Minister Of State Portfolio Unconstitutional – Keyamo
Festus Keyamo, the Minister of State for Labour and Employment, has urged the Federal Government to reconsider the current structure of ministerial appointments. In his valedictory speech delivered at the Presidential Villa on Wednesday, Keyamo referred to the position of “minister of state” as a constitutional anomaly.
Keyamo’s suggestion comes at a time when various elder statesmen and political analysts have called for a reduction in the size of governance, aligning with the recommendations outlined in the Stephen Oronsaye white paper on public sector reforms. The Oronsaye committee, in its report submitted on April 16, 2012, proposed the abolition and merger of numerous government agencies and parastatals, as well as the conversion of certain agencies into self-funding entities. The committee further recommended a reduction in the number of statutory agencies from 263 to 161, the abolition of 38 agencies, and the merger of 52 agencies. Additionally, it proposed that 14 agencies should revert to being departments within ministries.
Keyamo argued that the position of “Minister of State” has proven ineffective for many individuals appointed to such roles. He noted that many appointees in these positions, fearing ingratitude towards the Presidents who appointed them, have consistently refrained from speaking out. While expressing his gratitude, Keyamo explained that the overlapping duties often create conflicts between ministers and ministers of state.
He further highlighted that the schedules of duties, which were intended to address these issues, are often violated by Permanent Secretaries and Directors who cannot be expected to serve two masters. Moreover, the ambiguous nature of the roles of both ministers allows bureaucrats to interpret them in a way that satisfies the “senior ministers” or “main ministers,” fearing potential repercussions.
Keyamo traced the origins of this practice back to the First Republic, where it was utilized to create an illusion of “Government of National Unity” while retaining control under the ruling party’s ministers. Although initially intended as a temporary measure, it has become an established norm over time, even among ministers from the same ruling party.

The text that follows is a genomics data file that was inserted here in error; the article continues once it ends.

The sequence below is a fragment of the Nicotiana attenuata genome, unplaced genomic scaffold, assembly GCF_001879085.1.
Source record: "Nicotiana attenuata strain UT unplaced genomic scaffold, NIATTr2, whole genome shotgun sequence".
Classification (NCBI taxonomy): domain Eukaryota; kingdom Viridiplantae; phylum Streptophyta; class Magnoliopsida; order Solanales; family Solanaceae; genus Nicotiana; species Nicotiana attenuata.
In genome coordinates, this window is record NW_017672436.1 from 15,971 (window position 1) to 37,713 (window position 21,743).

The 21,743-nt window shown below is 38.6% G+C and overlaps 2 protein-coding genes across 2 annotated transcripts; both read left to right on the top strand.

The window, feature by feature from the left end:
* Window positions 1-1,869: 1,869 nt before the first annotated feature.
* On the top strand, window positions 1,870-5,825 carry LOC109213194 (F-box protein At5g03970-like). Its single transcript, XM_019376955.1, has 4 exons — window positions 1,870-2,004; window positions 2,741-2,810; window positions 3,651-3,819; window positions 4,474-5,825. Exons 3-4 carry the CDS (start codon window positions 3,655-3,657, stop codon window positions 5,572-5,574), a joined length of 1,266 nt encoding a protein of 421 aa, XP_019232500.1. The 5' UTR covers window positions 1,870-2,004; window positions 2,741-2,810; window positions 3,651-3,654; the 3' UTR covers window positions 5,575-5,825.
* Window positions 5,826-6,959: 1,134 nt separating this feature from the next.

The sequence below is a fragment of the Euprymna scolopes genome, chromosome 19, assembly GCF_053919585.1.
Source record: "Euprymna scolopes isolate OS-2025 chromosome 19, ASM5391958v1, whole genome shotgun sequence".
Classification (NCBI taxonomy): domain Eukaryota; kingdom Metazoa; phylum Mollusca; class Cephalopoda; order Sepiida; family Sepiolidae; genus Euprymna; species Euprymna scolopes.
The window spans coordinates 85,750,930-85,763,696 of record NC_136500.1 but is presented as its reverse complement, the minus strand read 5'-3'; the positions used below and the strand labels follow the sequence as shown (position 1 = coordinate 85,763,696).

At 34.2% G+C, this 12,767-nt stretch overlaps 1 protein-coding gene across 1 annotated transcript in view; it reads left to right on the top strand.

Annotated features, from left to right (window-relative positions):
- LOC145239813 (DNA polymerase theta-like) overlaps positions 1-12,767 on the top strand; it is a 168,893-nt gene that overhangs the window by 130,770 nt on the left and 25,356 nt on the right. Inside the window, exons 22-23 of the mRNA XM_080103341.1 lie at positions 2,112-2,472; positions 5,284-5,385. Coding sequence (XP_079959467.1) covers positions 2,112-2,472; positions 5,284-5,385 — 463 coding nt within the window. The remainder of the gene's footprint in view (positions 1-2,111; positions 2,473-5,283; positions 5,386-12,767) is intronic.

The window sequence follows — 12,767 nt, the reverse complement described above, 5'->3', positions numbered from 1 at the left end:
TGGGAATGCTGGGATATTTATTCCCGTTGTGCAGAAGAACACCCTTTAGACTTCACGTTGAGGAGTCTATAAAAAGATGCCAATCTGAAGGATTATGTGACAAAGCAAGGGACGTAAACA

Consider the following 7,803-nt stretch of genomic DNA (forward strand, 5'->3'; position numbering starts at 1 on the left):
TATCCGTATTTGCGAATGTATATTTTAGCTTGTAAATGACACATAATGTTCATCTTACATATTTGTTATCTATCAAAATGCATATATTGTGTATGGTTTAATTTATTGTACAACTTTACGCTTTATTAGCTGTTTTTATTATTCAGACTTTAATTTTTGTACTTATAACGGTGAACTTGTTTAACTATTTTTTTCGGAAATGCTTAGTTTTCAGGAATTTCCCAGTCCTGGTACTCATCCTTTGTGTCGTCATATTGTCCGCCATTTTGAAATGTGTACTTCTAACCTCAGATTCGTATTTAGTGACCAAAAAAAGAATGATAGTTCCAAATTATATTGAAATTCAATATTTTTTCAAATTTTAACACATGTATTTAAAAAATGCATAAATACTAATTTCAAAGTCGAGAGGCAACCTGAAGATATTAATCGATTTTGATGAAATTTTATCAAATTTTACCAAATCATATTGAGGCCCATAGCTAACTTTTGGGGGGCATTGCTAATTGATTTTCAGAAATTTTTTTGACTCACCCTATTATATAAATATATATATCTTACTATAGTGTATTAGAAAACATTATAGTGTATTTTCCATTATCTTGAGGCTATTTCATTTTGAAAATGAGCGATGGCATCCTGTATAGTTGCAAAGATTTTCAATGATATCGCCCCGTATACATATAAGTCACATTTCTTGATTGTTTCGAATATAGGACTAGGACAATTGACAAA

He said, “In fact, one political absurdity that has emerged from this is that some Ministers of State won more votes from their States for the party in power than the “main Minister. As a result, many Ministers of State are largely redundant, with many going to the office for symbolic purpose and just to while away the time. Files are passed to them to treat only at the discretion of the other Minister and the Permanent Secretary. Yet, the Ministers of State will receive either praise or condemnation for the successes or failures of such Ministries.
“In addition, the provision that “Ministers of State” cannot present Memos in Council, except with the permission of the Minister, is another anomaly. It means the discretion of the Minister of State is subsumed in the discretion of the Minister, yet both of them represent different States in Cabinet. It also follows that it would be difficult to assess the individual performances of the Ministers of State since their discretion is shackled under the discretion of the Ministers. Original ideas developed by a Minister of State are subject to clearance by another colleague in Cabinet before they can sail through for consideration by Council. The drafters of our Constitution obviously did not intend this.
“In my case, whilst the schedule of my colleague had to do more with Labour and Productivity, mine had to do more with Employment. The Directorates in my Ministry that were under my office would then be fully under the Minister of Employment, without any double loyalty to the Minister of Labour and Productivity. We can also have a Minister of Trade and another Minister of Investment. We can have a Minister of Education (Tertiary) and another Minister of Education (Primary and Secondary); we can have a Minister of Mines and another Minister of Steel; we can have a Minister of Works and another Minister of Housing and so on.
“Obviously, the argument that two ministers are cramped into some ministries in order not to unnecessarily proliferate ministries and therefore save Government’s money is no longer tenable. This is because the present Ministers and Ministers of State have their separate offices, cars, security personnel and personal aides. So, what is the point?
“Finally, I want to place it on record again that Mr. Present gave me maximum support as his Minister to function optimally. This treatise is not a personal complaint. This is just a respectful recommendation for record purposes and for the sake of posterity. It is also intended to correct an anomaly that has existed for ages.”